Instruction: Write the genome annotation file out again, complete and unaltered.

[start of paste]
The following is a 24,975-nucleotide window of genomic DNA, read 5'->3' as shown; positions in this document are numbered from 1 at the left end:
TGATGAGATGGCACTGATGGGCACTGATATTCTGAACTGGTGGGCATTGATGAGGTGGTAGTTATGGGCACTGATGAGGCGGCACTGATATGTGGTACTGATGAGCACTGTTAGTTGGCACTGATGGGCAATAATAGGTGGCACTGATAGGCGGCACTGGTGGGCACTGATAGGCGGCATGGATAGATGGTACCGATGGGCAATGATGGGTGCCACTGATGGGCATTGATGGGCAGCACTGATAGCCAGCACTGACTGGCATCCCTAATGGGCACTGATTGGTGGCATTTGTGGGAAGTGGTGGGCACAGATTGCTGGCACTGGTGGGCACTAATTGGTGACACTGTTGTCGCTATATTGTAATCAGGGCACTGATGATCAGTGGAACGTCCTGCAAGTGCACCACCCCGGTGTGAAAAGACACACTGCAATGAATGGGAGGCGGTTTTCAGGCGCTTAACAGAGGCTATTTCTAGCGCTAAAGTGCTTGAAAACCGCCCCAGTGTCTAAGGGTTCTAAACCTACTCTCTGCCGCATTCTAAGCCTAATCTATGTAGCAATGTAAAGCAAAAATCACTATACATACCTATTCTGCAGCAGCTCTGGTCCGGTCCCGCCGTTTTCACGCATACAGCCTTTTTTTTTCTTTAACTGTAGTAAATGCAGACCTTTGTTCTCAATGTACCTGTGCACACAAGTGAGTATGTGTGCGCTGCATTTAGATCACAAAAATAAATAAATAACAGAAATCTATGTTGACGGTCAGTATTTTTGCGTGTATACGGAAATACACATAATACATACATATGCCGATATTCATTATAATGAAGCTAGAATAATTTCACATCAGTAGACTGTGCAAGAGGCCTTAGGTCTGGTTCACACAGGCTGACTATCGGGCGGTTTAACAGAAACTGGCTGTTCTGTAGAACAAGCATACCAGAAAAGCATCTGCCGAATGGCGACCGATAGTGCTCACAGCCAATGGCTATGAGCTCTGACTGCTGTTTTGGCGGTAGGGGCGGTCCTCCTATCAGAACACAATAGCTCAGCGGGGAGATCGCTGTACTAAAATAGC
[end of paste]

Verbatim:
The following is a 24,975-nucleotide window of genomic DNA, read 5'->3' as shown; positions in this document are numbered from 1 at the left end:
TGATGAGATGGCACTGATGGGCACTGATATTCTGAACTGGTGGGCATTGATGAGGTGGTAGTTATGGGCACTGATGAGGCGGCACTGATATGTGGTACTGATGAGCACTGTTAGTTGGCACTGATGGGCAATAATAGGTGGCACTGATAGGCGGCACTGGTGGGCACTGATAGGCGGCATGGATAGATGGTACCGATGGGCAATGATGGGTGCCACTGATGGGCATTGATGGGCAGCACTGATAGCCAGCACTGACTGGCATCCCTAATGGGCACTGATTGGTGGCATTTGTGGGAAGTGGTGGGCACAGATTGCTGGCACTGGTGGGCACTAATTGGTGACACTGTTGTCGCTATATTGTAATCAGGGCACTGATGATCAGTGGAACGTCCTGCAAGTGCACCACCCCGGTGTGAAAAGACACACTGCAATGAATGGGAGGCGGTTTTCAGGCGCTTAACAGAGGCTATTTCTAGCGCTAAAGTGCTTGAAAACCGCCCCAGTGTCTAAGGGTTCTAAACCTACTCTCTGCCGCATTCTAAGCCTAATCTATGTAGCAATGTAAAGCAAAAATCACTATACATACCTATTCTGCAGCAGCTCTGGTCCGGTCCCGCCGTTTTCACGCATACAGCCTTTTTTTTTCTTTAACTGTAGTAAATGCAGACCTTTGTTCTCAATGTACCTGTGCACACAAGTGAGTATGTGTGCGCTGCATTTAGATCACAAAAATAAATAAATAACAGAAATCTATGTTGACGGTCAGTATTTTTGCGTGTATACGGAAATACACATAATACATACATATGCCGATATTCATTATAATGAAGCTAGAATAATTTCACATCAGTAGACTGTGCAAGAGGCCTTAGGTCTGGTTCACACAGGCTGACTATCGGGCGGTTTAACAGAAACTGGCTGTTCTGTAGAACAAGCATACCAGAAAAGCATCTGCCGAATGGCGACCGATAGTGCTCACAGCCAATGGCTATGAGCTCTGACTGCTGTTTTGGCGGTAGGGGCGGTCCTCCTATCAGAACACAATAGCTCAGCGGGGAGATCGCTGTACTAAAATAGC